That was the point of the article. Whether he agrees or not I hope Tim will continue to read and engage.
A eurocentric logic
I think Tim Thomas (“Confused on ‘blowback’”, Solidarity 288, 5 June), has missed the point of Patrick Murphy’s argument about the “blowback” theory (Solidarity 287, 29 May).
I did not read Patrick’s article as arguing that western foreign policy and its consequences play no role in fuelling the growth of the tendency of violent Islamism to which the Woolwich killers subscribe. Nor is Tim’s claim that Patrick was arguing for “standing back and watching the EDL and the jihadists go for one another while we polish our fingernails” at all fair — AWL members have been centrally involved in anti-EDL mobilisations in London, Sheffield, and elsewhere over the past weeks.
Patrick’s article critiqued the crass, stimulus-and-response reading of the situation evident in much “left” commentary. Joe Glenton’s Guardian article on the killings on 23 May might also have been cited. It was titled “of course British foreign policy had a role” — fair enough — but it ended: “if there is collective responsibility for the killings, it belongs to the hawks whose policies have caused bloodbaths.” The argument is explicit: there is a direct, and perhaps inevitable, cause-effect relationship between western imperialist foreign policy and acts of religious-fundamentalist brutality on the streets of London. Or, as Tim himself puts it, “we have created this jihadist monster”.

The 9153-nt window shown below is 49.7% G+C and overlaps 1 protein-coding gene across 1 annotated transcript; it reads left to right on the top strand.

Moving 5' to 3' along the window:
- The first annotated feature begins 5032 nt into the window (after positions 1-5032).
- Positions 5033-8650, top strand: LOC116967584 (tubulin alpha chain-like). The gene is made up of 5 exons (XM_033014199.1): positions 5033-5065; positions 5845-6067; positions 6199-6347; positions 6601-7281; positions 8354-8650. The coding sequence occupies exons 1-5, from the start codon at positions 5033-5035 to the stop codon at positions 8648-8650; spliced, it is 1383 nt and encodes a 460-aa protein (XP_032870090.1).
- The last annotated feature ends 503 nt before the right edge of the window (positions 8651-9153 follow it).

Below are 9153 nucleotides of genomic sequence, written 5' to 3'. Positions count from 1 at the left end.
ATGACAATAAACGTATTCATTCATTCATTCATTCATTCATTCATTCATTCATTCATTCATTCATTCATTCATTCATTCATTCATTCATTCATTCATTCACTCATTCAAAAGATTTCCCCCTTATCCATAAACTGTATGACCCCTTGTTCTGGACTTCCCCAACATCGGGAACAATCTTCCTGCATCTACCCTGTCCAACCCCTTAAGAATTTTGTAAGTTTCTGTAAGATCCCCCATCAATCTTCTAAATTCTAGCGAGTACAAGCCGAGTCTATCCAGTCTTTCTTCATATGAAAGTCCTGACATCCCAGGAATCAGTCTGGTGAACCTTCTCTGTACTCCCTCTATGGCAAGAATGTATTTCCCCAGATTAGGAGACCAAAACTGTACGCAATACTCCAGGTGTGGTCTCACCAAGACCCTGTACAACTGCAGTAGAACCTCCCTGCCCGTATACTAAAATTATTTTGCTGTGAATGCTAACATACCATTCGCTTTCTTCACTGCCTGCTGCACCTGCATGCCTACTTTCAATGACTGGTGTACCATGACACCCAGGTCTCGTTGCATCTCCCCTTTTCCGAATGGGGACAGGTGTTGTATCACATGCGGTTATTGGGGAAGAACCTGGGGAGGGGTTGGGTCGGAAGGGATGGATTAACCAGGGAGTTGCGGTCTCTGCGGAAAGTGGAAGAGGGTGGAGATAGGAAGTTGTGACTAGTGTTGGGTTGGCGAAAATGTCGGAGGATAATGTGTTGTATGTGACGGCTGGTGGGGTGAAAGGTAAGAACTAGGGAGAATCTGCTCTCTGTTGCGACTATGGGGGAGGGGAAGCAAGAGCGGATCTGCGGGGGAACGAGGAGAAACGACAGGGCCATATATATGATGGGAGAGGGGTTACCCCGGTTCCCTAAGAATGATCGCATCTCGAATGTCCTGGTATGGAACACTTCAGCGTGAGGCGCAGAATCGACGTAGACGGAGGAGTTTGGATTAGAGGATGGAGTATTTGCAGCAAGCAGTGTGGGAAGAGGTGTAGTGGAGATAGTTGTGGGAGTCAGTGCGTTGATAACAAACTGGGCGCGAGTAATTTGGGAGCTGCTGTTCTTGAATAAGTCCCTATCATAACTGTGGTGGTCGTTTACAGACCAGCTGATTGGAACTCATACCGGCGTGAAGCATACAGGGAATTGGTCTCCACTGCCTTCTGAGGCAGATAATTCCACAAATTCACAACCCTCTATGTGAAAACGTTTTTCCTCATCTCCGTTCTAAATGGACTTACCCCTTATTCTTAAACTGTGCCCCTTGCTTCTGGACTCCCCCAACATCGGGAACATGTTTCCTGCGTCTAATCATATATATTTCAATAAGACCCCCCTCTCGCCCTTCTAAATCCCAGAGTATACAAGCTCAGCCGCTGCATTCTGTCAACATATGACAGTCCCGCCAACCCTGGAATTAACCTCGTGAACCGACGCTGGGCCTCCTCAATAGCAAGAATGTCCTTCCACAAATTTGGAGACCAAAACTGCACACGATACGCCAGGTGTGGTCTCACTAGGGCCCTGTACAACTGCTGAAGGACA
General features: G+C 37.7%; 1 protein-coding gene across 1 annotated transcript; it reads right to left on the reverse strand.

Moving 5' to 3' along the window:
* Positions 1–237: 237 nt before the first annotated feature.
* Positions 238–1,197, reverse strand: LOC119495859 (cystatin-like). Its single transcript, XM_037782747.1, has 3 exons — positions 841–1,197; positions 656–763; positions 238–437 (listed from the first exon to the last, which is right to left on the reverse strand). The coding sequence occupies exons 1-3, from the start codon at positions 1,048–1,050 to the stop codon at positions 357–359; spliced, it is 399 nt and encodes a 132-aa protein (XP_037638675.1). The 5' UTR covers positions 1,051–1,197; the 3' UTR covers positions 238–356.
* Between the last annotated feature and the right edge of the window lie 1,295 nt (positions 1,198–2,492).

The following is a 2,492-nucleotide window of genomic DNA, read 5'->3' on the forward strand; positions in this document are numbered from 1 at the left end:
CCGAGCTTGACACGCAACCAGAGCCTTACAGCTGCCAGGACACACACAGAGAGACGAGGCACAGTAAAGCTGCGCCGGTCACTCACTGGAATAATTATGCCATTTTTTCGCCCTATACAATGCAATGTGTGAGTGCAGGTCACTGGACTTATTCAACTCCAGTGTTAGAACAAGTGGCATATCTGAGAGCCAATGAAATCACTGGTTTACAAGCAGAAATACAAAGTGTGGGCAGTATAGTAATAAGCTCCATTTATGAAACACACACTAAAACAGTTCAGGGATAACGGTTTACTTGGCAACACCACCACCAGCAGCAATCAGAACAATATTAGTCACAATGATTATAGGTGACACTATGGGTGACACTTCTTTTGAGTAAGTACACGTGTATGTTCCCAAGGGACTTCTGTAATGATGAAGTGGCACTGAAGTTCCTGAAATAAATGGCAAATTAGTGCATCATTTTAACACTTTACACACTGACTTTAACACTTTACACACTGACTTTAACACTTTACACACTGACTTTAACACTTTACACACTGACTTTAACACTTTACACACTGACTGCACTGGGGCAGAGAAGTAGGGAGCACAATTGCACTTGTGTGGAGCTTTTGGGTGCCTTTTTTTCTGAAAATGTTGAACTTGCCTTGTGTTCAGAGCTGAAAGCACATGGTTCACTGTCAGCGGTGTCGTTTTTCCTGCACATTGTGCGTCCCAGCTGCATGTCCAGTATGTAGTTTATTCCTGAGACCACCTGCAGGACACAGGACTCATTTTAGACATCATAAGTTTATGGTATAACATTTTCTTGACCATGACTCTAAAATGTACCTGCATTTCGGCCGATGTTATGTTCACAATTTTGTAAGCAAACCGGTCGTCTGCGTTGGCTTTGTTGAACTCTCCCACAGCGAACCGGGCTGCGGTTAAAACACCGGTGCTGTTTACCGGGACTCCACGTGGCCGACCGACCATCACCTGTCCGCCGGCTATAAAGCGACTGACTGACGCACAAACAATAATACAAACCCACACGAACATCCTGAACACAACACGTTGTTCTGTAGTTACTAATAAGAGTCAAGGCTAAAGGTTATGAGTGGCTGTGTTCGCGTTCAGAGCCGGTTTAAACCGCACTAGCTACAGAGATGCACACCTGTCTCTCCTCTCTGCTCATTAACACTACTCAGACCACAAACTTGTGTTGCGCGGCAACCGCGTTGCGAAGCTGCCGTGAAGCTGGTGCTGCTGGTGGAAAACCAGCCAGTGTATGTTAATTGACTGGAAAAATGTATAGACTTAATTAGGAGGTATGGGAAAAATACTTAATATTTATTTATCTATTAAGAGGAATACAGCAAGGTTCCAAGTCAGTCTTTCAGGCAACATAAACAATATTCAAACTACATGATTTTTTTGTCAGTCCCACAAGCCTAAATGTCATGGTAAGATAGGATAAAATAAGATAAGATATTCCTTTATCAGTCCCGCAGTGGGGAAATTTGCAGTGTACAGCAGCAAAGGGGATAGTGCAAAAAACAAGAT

Who is the “we”, and who the implied “they”, in this schema? I certainly do not see myself as part of any “we” that includes the British state, nor do I see Muslim people — in Iraq, Afghanistan, Nigeria, or South London—as some alien “they”.
Have British, American, and other western imperialisms helped fuel the growth of far-right Islamism, both directly by selectively supporting some elements of it against rival imperialisms (e.g., arming the proto-Taliban against the Stalinist colonisation of Afghanistan), and indirectly by creating social conditions in many mainly-Muslim countries that allow Islamists to grow? Yes, of course. No-one denies that the policies of western imperialist governments are a key part of the context for understanding political Islam.
But they are not the only part, and we cannot read Islamism only as a “blowback” for the invasions of Iraq and Afghanistan any more than we can read Nazism only as a “blowback” for the injustice inflicted on Germany through the Versailles Treaty in 1918.
In the aftermath of the 7/7 bombings, Michael Rosen wrote three dire poems in Socialist Worker. One began: “If you go into other people’s countries/and bomb them/they will bomb you.”